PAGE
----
A tire running with incorrect pressure can cause uneven wear, sending you to the tire shop earlier. Find out what the correct tire pressure is for your car in the manual or on a decal in the frame on the driver’s side door. Regularly check the tire pressure (use this step by step guide) or ask the mechanic to check the air at your next oil change, and add air as needed (especially during cold months or when the temperature changes suddenly). Don’t wait until the Tire Pressure Monitoring System warning light comes on; many TPMS warning lights don’t come on until the tire is 20% under the recommended tire pressure. Because more of the tire is in contact with the road when the tire pressure is low, the tires wear down faster.

Get a regular tire rotation.

Tires wear differently depending on where the tire is positioned. This is especially true for front wheel drive vehicles which use the front tires primarily for traction. To get an even wear on all the tires, schedule a tire rotation every 5-8,000 miles or with every second oil change (if scheduled every 3,000 miles).

Make sure your car is aligned.

A car alignment ensures that your car is balanced and that the tires are wearing properly. Watch for signs that your car is not aligned, which can wear down the tire tread and suspension parts faster than normal. Look for a vibration or shake that gets worse as the car goes faster, loud tire noise, or shaking. When you notice signs that the car alignment is incorrect, schedule an alignment (typically every 6,000 miles).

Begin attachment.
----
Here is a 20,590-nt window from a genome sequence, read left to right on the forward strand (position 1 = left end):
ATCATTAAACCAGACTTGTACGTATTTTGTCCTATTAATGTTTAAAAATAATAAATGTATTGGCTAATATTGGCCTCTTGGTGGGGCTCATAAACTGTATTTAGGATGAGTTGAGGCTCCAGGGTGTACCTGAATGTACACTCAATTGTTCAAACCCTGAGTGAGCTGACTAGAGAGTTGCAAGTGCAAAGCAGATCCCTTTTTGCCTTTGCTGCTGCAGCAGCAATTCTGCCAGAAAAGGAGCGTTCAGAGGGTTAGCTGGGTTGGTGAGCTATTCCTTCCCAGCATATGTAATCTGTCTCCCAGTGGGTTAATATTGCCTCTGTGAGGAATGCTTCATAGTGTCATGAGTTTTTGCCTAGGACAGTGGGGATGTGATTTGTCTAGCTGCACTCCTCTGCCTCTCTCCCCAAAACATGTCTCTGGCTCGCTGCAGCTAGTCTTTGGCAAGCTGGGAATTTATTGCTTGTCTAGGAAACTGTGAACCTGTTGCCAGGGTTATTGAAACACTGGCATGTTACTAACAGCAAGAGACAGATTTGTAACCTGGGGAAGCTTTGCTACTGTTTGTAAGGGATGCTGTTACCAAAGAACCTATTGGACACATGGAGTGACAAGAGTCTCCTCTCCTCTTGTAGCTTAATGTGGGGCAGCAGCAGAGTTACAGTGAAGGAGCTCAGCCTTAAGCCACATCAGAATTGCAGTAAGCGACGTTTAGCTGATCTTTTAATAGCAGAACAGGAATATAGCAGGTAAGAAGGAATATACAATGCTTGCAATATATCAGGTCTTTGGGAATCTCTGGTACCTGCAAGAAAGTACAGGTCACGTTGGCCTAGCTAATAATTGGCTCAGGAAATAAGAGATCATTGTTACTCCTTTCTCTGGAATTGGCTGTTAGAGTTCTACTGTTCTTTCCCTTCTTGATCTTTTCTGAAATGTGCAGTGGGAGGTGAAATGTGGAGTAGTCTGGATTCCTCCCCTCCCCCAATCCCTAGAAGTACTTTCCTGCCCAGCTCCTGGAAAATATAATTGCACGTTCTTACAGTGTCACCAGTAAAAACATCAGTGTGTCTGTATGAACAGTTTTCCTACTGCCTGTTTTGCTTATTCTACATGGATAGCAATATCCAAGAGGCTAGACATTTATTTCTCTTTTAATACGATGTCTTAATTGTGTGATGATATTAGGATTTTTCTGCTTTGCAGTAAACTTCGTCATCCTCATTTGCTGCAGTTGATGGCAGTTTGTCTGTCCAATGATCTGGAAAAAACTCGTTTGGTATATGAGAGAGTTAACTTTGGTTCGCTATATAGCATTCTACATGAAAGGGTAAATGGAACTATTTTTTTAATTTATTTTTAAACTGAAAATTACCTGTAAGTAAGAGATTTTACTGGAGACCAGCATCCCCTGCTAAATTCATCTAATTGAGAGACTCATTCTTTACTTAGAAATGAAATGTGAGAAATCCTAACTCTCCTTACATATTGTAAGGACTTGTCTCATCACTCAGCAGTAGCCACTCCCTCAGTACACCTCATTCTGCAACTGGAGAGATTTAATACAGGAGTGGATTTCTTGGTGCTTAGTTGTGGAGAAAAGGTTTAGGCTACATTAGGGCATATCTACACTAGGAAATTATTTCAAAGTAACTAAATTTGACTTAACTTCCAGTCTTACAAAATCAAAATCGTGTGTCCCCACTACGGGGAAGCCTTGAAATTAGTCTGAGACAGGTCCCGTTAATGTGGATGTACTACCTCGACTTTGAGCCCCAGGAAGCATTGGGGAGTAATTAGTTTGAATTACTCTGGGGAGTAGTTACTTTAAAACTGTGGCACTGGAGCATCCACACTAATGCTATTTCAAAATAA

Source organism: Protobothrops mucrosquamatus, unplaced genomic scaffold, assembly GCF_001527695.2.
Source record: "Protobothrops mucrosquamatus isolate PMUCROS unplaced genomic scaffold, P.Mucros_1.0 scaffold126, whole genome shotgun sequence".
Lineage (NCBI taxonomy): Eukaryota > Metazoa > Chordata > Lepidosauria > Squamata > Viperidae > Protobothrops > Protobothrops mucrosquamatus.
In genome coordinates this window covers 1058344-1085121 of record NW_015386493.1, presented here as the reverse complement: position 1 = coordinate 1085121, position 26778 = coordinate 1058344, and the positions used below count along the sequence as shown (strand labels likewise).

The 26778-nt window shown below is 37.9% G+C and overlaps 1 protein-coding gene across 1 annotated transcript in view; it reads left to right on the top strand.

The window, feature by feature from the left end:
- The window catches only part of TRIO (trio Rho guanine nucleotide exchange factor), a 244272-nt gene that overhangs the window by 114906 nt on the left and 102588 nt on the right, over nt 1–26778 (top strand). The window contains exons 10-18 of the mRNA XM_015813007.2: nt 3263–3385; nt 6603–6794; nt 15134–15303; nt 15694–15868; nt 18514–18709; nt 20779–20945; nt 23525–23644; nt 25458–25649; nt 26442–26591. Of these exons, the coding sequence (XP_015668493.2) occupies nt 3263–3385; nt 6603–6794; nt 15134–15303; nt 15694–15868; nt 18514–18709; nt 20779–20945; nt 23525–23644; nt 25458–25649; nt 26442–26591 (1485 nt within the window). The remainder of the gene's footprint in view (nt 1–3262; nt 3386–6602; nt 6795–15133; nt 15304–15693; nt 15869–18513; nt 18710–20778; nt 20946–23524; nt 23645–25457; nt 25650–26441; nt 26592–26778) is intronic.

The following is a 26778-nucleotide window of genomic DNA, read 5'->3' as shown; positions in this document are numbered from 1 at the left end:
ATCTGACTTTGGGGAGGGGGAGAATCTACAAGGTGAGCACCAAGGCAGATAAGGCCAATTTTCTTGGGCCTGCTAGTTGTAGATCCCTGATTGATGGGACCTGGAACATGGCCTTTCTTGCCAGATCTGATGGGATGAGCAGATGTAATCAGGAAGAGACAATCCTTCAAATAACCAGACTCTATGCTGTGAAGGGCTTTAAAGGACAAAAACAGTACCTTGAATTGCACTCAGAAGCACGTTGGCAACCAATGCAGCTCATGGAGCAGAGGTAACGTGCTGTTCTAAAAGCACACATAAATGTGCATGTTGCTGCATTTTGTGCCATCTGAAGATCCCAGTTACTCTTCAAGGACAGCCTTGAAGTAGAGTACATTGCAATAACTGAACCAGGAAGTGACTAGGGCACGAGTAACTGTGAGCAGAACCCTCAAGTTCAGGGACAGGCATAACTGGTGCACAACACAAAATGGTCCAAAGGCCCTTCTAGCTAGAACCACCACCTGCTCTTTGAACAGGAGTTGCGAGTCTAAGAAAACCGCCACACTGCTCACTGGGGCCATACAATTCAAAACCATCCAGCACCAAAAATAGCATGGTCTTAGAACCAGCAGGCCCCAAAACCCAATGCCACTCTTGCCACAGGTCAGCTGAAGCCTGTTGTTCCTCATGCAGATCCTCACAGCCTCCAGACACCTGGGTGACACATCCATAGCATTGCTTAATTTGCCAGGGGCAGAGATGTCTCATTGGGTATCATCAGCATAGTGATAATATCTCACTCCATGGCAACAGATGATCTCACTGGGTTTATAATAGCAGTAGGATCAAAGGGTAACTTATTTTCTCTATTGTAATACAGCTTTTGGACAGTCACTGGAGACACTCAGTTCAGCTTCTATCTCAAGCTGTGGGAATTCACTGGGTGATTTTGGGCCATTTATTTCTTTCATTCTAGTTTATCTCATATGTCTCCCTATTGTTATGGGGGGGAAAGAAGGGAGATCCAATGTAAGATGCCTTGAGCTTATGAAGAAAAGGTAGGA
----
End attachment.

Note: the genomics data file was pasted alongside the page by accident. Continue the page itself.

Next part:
Get suspension issues fixed right away.

The suspension parts of your car play a part in the ride and wear of the tires. If you notice any signs that the suspension parts are worn and need replacement, schedule an appointment as soon as possible. Signs of worn suspension parts include a car that leans abruptly forward when you brake, oil on your shock, sudden pulling to the right or left, or a lot of bouncing when driving. Prompt repair and tire maintenance can get you a few extra miles before you need to order your next set of tires.

3 Tire Checks You Shouldn’t Skip (Ever!)